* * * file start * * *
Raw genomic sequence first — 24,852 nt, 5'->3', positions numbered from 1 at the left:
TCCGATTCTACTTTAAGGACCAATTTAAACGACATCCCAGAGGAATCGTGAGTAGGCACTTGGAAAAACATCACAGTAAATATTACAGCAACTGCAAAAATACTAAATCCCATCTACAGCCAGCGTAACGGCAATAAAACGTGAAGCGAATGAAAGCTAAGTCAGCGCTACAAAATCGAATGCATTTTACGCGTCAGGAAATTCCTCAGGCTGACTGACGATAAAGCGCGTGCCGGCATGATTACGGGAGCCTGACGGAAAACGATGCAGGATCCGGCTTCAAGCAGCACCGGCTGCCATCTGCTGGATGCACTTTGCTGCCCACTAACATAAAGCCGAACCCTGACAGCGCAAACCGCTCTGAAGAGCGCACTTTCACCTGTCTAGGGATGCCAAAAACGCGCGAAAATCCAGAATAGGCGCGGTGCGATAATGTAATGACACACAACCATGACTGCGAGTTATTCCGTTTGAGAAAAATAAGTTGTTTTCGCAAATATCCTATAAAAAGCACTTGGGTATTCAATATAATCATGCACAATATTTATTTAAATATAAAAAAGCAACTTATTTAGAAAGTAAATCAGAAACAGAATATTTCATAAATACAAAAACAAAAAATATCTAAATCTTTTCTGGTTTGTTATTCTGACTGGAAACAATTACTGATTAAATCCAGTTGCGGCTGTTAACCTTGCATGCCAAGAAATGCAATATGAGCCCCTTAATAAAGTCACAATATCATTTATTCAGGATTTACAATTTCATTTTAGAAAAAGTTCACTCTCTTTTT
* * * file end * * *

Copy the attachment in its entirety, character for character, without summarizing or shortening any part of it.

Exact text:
Raw genomic sequence first — 24,852 nt, 5'->3', positions numbered from 1 at the left:
TCCGATTCTACTTTAAGGACCAATTTAAACGACATCCCAGAGGAATCGTGAGTAGGCACTTGGAAAAACATCACAGTAAATATTACAGCAACTGCAAAAATACTAAATCCCATCTACAGCCAGCGTAACGGCAATAAAACGTGAAGCGAATGAAAGCTAAGTCAGCGCTACAAAATCGAATGCATTTTACGCGTCAGGAAATTCCTCAGGCTGACTGACGATAAAGCGCGTGCCGGCATGATTACGGGAGCCTGACGGAAAACGATGCAGGATCCGGCTTCAAGCAGCACCGGCTGCCATCTGCTGGATGCACTTTGCTGCCCACTAACATAAAGCCGAACCCTGACAGCGCAAACCGCTCTGAAGAGCGCACTTTCACCTGTCTAGGGATGCCAAAAACGCGCGAAAATCCAGAATAGGCGCGGTGCGATAATGTAATGACACACAACCATGACTGCGAGTTATTCCGTTTGAGAAAAATAAGTTGTTTTCGCAAATATCCTATAAAAAGCACTTGGGTATTCAATATAATCATGCACAATATTTATTTAAATATAAAAAAGCAACTTATTTAGAAAGTAAATCAGAAACAGAATATTTCATAAATACAAAAACAAAAAATATCTAAATCTTTTCTGGTTTGTTATTCTGACTGGAAACAATTACTGATTAAATCCAGTTGCGGCTGTTAACCTTGCATGCCAAGAAATGCAATATGAGCCCCTTAATAAAGTCACAATATCATTTATTCAGGATTTACAATTTCATTTTAGAAAAAGTTCACTCTCTTTTT